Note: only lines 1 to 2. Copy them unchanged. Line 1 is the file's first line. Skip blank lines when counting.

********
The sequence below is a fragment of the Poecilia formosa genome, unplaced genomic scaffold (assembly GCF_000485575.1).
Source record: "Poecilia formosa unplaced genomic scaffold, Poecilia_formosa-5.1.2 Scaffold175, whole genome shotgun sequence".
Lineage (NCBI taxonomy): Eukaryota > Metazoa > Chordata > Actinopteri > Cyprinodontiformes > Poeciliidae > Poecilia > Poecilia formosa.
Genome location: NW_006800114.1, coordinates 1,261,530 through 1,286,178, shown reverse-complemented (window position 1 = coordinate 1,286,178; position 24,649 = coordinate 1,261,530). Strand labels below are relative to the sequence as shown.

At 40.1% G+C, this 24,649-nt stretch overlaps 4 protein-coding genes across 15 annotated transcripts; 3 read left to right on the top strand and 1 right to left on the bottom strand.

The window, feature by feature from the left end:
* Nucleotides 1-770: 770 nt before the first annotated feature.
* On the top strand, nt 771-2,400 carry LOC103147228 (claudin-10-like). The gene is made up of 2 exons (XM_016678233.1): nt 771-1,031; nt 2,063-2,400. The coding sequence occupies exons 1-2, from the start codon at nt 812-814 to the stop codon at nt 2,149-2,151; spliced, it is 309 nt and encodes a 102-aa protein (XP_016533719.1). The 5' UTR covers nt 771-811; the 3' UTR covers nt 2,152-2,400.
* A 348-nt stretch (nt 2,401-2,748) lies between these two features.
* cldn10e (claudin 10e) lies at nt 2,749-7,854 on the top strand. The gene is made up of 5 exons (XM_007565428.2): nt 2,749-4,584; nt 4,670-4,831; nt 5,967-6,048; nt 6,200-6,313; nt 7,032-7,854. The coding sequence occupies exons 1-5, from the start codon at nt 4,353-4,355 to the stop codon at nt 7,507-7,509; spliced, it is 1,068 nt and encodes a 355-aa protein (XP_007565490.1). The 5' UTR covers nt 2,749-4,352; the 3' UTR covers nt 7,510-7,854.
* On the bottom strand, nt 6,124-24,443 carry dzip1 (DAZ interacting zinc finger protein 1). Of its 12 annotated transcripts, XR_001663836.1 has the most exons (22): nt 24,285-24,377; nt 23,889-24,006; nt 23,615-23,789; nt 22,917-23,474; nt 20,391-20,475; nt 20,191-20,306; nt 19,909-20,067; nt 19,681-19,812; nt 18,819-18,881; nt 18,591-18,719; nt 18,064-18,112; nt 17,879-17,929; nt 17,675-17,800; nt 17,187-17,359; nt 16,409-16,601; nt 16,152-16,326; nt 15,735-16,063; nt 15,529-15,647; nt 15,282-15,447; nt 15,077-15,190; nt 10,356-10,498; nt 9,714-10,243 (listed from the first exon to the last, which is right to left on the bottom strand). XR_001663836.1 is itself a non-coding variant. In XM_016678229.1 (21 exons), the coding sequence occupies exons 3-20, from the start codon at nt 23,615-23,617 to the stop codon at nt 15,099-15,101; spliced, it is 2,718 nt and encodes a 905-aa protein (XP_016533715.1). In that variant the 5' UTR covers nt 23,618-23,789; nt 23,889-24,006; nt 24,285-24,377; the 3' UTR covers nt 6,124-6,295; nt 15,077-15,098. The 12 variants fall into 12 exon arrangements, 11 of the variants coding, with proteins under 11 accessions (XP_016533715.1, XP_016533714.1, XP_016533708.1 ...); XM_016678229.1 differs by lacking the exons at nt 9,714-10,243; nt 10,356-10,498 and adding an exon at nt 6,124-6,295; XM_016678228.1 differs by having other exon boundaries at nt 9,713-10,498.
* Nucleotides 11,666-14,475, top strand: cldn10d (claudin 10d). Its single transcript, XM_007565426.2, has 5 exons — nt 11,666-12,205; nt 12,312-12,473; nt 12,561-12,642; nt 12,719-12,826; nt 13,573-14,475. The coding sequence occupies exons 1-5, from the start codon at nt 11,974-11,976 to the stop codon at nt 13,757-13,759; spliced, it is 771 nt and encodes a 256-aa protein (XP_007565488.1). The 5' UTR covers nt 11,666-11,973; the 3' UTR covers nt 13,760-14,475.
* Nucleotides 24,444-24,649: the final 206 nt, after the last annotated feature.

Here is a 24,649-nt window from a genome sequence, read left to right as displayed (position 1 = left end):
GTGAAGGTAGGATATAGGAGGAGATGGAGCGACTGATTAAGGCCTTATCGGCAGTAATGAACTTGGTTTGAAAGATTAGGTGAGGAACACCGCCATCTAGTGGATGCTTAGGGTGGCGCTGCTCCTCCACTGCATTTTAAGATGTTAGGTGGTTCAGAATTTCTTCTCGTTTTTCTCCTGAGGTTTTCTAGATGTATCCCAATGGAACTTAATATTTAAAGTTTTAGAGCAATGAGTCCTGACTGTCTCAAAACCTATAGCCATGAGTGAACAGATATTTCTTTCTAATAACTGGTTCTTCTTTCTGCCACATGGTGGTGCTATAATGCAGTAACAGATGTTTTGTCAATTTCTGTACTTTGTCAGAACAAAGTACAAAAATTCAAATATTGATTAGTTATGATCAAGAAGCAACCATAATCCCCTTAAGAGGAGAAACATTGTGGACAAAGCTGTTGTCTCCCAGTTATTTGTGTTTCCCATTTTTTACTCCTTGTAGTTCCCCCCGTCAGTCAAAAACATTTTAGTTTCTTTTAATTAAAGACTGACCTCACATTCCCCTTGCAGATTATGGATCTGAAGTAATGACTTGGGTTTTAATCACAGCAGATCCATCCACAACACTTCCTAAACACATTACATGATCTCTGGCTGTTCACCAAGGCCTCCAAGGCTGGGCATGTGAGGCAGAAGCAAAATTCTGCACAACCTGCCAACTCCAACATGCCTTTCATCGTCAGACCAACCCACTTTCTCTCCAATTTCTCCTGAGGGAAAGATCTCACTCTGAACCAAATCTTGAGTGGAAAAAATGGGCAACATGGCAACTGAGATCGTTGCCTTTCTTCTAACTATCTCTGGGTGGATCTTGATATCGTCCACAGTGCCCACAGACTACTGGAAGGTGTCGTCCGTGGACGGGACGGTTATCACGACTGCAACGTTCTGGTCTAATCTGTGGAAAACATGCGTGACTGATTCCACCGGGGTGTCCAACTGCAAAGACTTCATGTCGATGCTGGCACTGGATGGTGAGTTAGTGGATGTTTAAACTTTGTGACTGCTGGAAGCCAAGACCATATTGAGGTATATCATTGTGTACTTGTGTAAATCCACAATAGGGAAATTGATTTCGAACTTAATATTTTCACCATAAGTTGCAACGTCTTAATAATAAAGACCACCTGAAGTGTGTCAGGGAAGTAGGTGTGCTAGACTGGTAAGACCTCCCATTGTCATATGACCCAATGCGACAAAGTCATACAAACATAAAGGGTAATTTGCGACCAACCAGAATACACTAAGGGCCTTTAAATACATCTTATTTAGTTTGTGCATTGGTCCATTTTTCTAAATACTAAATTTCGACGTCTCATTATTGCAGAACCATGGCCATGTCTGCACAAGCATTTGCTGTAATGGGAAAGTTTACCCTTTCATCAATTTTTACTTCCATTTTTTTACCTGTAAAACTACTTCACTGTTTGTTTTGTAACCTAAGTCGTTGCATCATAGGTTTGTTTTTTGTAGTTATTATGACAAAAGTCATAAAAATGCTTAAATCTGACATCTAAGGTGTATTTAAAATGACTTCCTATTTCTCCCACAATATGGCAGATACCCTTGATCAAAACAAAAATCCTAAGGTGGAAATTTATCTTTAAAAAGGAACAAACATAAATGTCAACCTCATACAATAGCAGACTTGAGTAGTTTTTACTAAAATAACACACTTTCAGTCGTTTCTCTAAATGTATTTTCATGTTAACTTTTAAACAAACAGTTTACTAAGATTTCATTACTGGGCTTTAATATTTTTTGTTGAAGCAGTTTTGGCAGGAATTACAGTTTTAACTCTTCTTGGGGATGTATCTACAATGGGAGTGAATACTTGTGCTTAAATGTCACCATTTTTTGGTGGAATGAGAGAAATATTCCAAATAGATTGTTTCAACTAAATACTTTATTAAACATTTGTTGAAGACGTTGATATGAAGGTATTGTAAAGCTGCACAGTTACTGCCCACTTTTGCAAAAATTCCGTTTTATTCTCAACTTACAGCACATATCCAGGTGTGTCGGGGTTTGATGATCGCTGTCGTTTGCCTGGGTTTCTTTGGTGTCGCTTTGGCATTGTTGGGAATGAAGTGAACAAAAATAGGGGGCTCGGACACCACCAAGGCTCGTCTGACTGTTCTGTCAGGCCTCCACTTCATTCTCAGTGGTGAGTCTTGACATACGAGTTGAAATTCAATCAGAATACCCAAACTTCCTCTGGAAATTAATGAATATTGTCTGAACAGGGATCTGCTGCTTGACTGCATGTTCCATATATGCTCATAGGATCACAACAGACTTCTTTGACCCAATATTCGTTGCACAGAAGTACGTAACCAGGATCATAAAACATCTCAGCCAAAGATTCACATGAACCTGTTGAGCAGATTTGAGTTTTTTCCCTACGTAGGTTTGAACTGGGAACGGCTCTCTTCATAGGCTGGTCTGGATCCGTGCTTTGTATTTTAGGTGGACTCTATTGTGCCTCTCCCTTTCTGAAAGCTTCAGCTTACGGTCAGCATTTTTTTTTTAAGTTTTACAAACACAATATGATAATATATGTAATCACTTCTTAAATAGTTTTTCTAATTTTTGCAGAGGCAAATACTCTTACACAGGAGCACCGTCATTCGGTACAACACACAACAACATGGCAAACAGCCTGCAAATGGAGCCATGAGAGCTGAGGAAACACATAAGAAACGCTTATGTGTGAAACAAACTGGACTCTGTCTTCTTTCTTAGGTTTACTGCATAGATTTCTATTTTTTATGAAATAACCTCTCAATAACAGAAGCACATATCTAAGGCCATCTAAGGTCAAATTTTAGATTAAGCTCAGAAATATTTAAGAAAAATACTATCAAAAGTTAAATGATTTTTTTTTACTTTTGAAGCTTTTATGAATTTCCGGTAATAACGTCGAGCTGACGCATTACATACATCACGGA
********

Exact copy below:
The sequence below is a fragment of the Poecilia formosa genome, unplaced genomic scaffold (assembly GCF_000485575.1).
Source record: "Poecilia formosa unplaced genomic scaffold, Poecilia_formosa-5.1.2 Scaffold175, whole genome shotgun sequence".